Sunday, September 27, 2009

Outrageous peace and costly grace

Let us sing songs of

--Susan Palo Cherwien

I got this extraordinary book of poetry about a month ago, after hearing some selections used as part of a gorgeous hymn festival sung by the choir in which Beloved and I met. I've since been savoring Susan's precise, vibrant extraordinary circumstance, as I tend to devour beautiful books.

I found the quote above at the end of one of the poems, and have been pondering it deep in my heart, marveling at the unlikeliness of that word pairing: outrageous peace. As is my wont, I looked at the prettiest definition most closely: "highly unusual, extravagant, remarkable."

And then I re-watched a movie tonight, and it brought me to a deeper, more difficult definition: "grossly offensive to the sense of right or decency."

The movie was Dead Man Walking. It came out in 1995, at the tail-end of my callow youth. I saw it through the eyes of a young woman, and took two things from it then: the conviction that the death penalty is wrong, and a deep admiration for Sr. Helen Prejean, CSJ.

Tonight, it seems to me that Sr. Helen made outrageous peace. It deeply offended the parents whose children had died violently, violated, at the hands of the condemned man whom she was trying to counsel. It offended correctional workers, worried her mother, alienated others with whom she was working. It offended the condemned man, because she held a mirror in front of him.

And yet.

Her willingness to throw herself into the gaping maw of others' pain, to face head-on her own self-doubt, to claim unequivocally the love of Christ for all people, even society's "monsters..." This willingness of hers made outrageous peace: the condemned man faced his crime and asked for forgiveness. His family found a measure of dignity and comfort. A parent of one of his victims began to heal from his searing grief and got back on speaking terms with God. She made room for kindness within the coldest of human processes.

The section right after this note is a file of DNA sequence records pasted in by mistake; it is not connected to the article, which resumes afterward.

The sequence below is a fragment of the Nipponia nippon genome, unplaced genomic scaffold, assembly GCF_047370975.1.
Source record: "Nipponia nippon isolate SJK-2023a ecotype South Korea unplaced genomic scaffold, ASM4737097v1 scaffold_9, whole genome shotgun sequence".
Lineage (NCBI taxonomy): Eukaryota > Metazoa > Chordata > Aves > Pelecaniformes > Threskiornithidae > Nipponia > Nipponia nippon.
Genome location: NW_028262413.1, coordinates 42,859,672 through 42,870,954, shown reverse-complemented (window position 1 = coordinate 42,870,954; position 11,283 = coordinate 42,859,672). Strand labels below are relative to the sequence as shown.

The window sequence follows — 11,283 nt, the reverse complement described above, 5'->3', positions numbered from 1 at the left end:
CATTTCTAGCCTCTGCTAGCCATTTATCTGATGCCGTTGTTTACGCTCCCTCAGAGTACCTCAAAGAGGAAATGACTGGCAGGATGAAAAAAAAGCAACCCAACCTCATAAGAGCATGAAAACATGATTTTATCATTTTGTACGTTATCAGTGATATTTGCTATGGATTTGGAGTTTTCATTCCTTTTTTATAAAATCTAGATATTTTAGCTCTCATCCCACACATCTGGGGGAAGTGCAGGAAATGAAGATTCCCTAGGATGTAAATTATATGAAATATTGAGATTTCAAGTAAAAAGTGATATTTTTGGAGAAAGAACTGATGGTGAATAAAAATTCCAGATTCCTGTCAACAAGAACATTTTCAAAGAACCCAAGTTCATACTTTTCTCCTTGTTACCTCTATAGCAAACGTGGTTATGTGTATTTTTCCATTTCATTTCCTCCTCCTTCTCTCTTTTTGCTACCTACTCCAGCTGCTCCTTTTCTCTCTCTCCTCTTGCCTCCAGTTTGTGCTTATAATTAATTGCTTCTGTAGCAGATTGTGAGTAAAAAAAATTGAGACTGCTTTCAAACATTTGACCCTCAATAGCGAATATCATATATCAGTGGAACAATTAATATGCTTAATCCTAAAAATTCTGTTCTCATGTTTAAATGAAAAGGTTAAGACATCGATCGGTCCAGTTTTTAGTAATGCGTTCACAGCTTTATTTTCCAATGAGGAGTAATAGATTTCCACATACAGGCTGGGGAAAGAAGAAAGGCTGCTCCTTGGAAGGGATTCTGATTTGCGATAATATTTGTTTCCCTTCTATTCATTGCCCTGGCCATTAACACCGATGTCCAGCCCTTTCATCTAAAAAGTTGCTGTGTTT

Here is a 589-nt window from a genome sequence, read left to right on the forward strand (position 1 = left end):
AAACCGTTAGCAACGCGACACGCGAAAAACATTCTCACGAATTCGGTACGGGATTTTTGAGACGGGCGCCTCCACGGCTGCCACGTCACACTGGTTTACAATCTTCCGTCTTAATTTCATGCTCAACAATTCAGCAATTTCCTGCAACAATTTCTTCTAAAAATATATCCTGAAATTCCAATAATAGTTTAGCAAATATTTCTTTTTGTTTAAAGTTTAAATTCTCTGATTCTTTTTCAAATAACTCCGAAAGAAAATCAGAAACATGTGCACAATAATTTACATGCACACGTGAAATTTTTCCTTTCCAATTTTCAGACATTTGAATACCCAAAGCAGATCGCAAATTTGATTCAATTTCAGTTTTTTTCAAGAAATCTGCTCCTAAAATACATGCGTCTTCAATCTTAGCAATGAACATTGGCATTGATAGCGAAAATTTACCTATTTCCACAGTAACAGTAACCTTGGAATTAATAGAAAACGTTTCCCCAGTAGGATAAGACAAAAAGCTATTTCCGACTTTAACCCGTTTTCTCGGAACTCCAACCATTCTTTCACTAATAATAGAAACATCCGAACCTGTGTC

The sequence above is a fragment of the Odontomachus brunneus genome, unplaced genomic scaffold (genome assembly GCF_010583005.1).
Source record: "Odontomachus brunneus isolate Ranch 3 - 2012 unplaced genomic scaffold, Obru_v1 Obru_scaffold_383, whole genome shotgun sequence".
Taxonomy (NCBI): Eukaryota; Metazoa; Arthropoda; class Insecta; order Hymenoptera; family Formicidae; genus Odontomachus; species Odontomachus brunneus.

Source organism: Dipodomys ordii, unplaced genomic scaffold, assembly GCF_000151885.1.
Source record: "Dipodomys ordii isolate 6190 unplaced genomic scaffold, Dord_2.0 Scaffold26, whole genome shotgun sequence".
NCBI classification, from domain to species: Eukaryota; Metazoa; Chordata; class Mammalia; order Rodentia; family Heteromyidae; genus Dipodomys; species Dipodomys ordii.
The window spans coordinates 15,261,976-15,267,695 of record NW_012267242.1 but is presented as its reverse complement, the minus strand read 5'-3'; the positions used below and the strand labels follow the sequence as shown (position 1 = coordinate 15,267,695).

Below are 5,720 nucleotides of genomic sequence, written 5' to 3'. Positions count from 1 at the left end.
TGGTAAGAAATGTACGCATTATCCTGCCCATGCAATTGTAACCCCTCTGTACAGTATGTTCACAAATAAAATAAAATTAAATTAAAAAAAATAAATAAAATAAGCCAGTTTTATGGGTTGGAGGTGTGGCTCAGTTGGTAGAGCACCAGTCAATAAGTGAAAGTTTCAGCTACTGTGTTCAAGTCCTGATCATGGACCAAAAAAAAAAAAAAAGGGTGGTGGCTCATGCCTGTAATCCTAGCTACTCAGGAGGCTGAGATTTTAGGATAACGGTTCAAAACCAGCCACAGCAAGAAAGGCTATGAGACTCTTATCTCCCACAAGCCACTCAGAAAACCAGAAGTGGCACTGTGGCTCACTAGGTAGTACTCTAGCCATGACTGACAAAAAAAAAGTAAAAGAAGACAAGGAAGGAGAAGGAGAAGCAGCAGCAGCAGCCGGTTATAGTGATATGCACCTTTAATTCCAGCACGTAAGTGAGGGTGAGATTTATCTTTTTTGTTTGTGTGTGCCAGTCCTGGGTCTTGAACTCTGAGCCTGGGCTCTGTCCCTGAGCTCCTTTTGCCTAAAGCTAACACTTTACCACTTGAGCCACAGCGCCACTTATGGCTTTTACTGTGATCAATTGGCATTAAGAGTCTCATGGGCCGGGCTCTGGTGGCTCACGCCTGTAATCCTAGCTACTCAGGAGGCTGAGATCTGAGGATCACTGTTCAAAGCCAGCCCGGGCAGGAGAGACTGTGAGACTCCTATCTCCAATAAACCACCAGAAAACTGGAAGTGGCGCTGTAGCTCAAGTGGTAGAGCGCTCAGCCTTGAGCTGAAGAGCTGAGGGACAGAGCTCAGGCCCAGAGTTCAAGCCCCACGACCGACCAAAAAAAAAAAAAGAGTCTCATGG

She made peace where there could not be peace; further, she made peace that offended people deeply. It seems to me I've heard about some of other guys who sang that song: Bonhoeffer. King. Mandela. Jesus. The song required everything of them.

It changed the world, with each of them...and the song of outrageous peace goes on.

I wonder I'll get to sing a verse...and if I'll be able to do so. I pray that I'll have the courage to lift my voice, if called upon.


Cecilia said...

I just saw that movie with my Beloved not too long ago, and for the first time. I agree: if the peace we make doesn't piss someone off royally, it's probably not really peace. I said today to my new members' class, Be assured, to join a church is to know that sooner or later you will be seated at the table next to someone who makes you profoundly uncomfortable. That is the definition of the Body of Christ.

Rachel said...

But I believe my dear you already have. To some, you are already one of these outrageous peacemakers--I know in some ways you have been that for me. Here's to more opportunity?!

Songbird said...

I believe you will.

Diane Vogel Ferri said...

I think I can hear you now!

Mompriest said...

Opportunities for outrageous peace-making throw themselves at us everyday...and it sounds by the comments here that you are engaged in those opportunities in your life. Peace be with YOU!

Diane said...

I think you do...

Karen said...

Thank you for your insight. What a beautiful thought about how we can best be our best selves- perhaps even the self we didn't know we had in us- to benefit humanity. We can each do more.